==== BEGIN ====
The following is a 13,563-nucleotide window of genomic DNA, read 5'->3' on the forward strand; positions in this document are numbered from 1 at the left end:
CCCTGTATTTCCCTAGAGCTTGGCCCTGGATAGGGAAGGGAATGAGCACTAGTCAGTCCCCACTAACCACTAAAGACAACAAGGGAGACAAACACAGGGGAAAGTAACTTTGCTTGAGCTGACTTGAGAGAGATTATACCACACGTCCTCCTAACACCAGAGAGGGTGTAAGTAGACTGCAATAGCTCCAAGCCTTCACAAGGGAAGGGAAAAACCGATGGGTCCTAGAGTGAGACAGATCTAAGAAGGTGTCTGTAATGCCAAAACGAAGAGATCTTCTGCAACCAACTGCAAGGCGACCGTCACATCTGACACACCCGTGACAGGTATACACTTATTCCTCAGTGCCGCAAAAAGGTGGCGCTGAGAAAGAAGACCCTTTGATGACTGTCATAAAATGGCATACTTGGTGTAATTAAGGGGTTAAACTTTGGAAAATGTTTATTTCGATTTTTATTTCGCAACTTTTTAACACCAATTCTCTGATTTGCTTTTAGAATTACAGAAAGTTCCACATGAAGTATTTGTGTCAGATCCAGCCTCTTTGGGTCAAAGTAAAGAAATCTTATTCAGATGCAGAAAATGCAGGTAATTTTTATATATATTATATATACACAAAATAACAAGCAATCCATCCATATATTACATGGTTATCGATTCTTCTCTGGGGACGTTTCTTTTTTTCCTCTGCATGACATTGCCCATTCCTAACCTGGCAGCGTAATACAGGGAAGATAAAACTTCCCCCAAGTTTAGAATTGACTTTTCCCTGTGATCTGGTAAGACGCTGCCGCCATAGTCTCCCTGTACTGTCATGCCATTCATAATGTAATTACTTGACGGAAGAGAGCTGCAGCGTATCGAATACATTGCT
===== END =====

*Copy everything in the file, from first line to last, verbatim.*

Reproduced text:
The following is a 13,563-nucleotide window of genomic DNA, read 5'->3' on the forward strand; positions in this document are numbered from 1 at the left end:
CCCTGTATTTCCCTAGAGCTTGGCCCTGGATAGGGAAGGGAATGAGCACTAGTCAGTCCCCACTAACCACTAAAGACAACAAGGGAGACAAACACAGGGGAAAGTAACTTTGCTTGAGCTGACTTGAGAGAGATTATACCACACGTCCTCCTAACACCAGAGAGGGTGTAAGTAGACTGCAATAGCTCCAAGCCTTCACAAGGGAAGGGAAAAACCGATGGGTCCTAGAGTGAGACAGATCTAAGAAGGTGTCTGTAATGCCAAAACGAAGAGATCTTCTGCAACCAACTGCAAGGCGACCGTCACATCTGACACACCCGTGACAGGTATACACTTATTCCTCAGTGCCGCAAAAAGGTGGCGCTGAGAAAGAAGACCCTTTGATGACTGTCATAAAATGGCATACTTGGTGTAATTAAGGGGTTAAACTTTGGAAAATGTTTATTTCGATTTTTATTTCGCAACTTTTTAACACCAATTCTCTGATTTGCTTTTAGAATTACAGAAAGTTCCACATGAAGTATTTGTGTCAGATCCAGCCTCTTTGGGTCAAAGTAAAGAAATCTTATTCAGATGCAGAAAATGCAGGTAATTTTTATATATATTATATATACACAAAATAACAAGCAATCCATCCATATATTACATGGTTATCGATTCTTCTCTGGGGACGTTTCTTTTTTTCCTCTGCATGACATTGCCCATTCCTAACCTGGCAGCGTAATACAGGGAAGATAAAACTTCCCCCAAGTTTAGAATTGACTTTTCCCTGTGATCTGGTAAGACGCTGCCGCCATAGTCTCCCTGTACTGTCATGCCATTCATAATGTAATTACTTGACGGAAGAGAGCTGCAGCGTATCGAATACATTGCT